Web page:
Review by Chastity Campbell
Directors: Carles Bosch, Josep Domenech
Audio: Dolby Digital Stereo
Video: 1.33:1 Standard Fullscreen
Studio: New Video
Features: See Review
Length: 120 Minutes
Release Date: July 26, 2005
I seem to take a lot for granted in my life.
I get to wake up every morning in a nice comfortable bed, go to my
kitchen and fix pretty much whatever I want to eat.
I go to work at my office, and earn the money that keeps me in the manner
that I have become accustomed to.
Then I sit down and watch a documentary like this one and
realize (not for the first time) how lucky I am. How much can a person really learn from watching a
documentary like Balseros? A
lot more than I had given it credit for, Iíll say that much.
Balseros documents the dream, the journey, and the
reality of a group of Cuban people trying to immigrate to the United States in
One man is trying to reunite with his family, one woman is
trying to build a better life for herself in order to help her very young
daughter, whom she is leaving behind.
Follow them, as they build their rafts, set sail, and wind
up in limbo as the United States halts the entry of all illegal immigrants, and
threatens to send them back to the homeland they abandoned.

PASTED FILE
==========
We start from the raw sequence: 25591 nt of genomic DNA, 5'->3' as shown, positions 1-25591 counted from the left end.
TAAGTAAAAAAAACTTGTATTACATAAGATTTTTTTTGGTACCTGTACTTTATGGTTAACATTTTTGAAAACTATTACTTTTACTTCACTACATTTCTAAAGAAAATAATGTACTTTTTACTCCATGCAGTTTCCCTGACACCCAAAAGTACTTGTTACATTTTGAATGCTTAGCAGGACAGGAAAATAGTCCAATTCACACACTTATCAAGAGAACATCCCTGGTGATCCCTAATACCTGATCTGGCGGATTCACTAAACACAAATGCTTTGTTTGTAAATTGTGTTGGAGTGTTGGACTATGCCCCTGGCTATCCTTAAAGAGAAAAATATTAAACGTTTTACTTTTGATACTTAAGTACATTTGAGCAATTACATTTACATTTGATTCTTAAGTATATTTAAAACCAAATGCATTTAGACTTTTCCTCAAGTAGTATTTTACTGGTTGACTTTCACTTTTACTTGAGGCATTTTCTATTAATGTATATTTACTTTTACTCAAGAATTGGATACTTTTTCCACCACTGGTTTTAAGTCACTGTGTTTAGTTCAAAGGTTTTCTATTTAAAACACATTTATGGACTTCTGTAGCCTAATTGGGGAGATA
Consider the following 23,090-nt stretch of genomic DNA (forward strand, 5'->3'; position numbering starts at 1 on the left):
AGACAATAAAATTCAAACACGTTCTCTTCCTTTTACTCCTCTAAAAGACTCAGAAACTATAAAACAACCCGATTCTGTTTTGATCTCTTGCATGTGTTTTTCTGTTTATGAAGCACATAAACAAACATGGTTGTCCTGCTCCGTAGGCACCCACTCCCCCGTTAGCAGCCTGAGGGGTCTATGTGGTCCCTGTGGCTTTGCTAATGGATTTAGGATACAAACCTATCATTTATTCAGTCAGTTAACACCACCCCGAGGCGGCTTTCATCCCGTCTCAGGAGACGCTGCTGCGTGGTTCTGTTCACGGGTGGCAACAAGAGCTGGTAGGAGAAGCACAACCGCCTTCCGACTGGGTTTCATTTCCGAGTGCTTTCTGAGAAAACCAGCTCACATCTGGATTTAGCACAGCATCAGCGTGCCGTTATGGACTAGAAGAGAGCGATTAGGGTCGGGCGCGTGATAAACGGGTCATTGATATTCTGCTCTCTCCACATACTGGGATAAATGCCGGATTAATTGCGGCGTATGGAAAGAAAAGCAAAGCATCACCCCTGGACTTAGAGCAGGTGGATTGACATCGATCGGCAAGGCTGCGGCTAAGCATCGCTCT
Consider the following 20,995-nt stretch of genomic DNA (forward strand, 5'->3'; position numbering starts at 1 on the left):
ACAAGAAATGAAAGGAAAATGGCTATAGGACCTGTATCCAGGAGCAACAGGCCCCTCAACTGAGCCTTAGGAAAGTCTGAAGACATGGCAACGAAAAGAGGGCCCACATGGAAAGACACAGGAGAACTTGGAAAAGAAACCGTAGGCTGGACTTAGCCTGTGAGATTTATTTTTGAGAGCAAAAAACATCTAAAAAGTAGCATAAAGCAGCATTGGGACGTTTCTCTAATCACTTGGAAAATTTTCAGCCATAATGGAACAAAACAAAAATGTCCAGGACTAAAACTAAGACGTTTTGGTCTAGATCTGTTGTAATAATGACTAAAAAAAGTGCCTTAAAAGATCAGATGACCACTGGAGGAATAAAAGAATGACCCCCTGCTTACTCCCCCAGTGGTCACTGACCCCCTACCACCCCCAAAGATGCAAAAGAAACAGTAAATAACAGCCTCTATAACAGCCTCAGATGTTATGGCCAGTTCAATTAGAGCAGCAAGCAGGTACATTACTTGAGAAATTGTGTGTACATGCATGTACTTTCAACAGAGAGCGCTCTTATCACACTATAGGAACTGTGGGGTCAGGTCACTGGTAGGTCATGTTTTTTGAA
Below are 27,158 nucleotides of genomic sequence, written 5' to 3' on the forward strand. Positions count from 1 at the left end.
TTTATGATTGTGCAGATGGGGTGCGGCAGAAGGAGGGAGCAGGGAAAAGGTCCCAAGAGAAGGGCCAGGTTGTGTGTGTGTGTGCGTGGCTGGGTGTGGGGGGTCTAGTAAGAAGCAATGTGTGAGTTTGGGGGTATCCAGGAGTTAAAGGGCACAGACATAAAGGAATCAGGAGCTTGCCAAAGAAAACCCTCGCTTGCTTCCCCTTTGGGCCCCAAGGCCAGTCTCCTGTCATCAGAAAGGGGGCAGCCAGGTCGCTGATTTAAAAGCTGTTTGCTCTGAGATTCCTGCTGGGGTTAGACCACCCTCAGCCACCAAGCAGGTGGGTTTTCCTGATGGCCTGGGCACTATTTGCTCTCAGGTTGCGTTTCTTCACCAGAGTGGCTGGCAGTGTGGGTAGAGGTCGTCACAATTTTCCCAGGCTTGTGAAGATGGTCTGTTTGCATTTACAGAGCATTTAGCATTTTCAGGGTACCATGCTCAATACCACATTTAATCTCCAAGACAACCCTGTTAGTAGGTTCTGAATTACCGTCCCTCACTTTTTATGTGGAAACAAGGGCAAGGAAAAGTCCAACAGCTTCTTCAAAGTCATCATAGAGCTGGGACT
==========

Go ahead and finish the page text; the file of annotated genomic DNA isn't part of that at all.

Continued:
I donít like the idea of saying I enjoyed watching people
suffer, because that is definitely NOT the case. However, I did enjoy watching this documentary.
It fascinated me with its color and stories.
While at the same time, it tore my heart apart to know that so many
people have died trying to find a place where they can belong, and give back to
those who gave to them.
I think what I liked most about this documentary was the
fact that it not only showed you what these people went through to get to
America, but it spans approximately ten years, to show you who they were, what
they did, and who they have become. This
documentary is put together very well, and works wonderfully as a subtitled
I think everyone should see this documentary. Itís
a very well done piece of cinema that causes you to do what a lot of films are
afraid ofÖit makes you think!
If documentaries are your thing, then check out
As I will mention in the audio portion of this review,
documentaries are always hit or miss. This
one misses slightly in the audio department, but it hits the nail right on the
head where the video is concerned.
The 1.33:1 Standard fullscreen was dark in all the right
places, and vivid where it needed to be. The
contrast between dark and light was used to very good effect on this DVD.
The colorful Miami scenes towards the end of the DVD really
set it apart when it comes to crisp, clean, vivid colors.
Audio is a tricky thing when putting together a
documentary. You basically get what
you can while out in the field, and work with it as best you can.
This film had some very nice audio in places, but for the most part the
Dolby Digital Stereo mix sounded tinny and hollow. The background music was used very nicely and did manage to
thicken up the audio in places, but the levels tended to bounce around, which
became a bit annoying.
This DVDís extras consisted of Filmmaker Biographies, Photo Gallery, and Timeline of Events for United States-Cuban relations.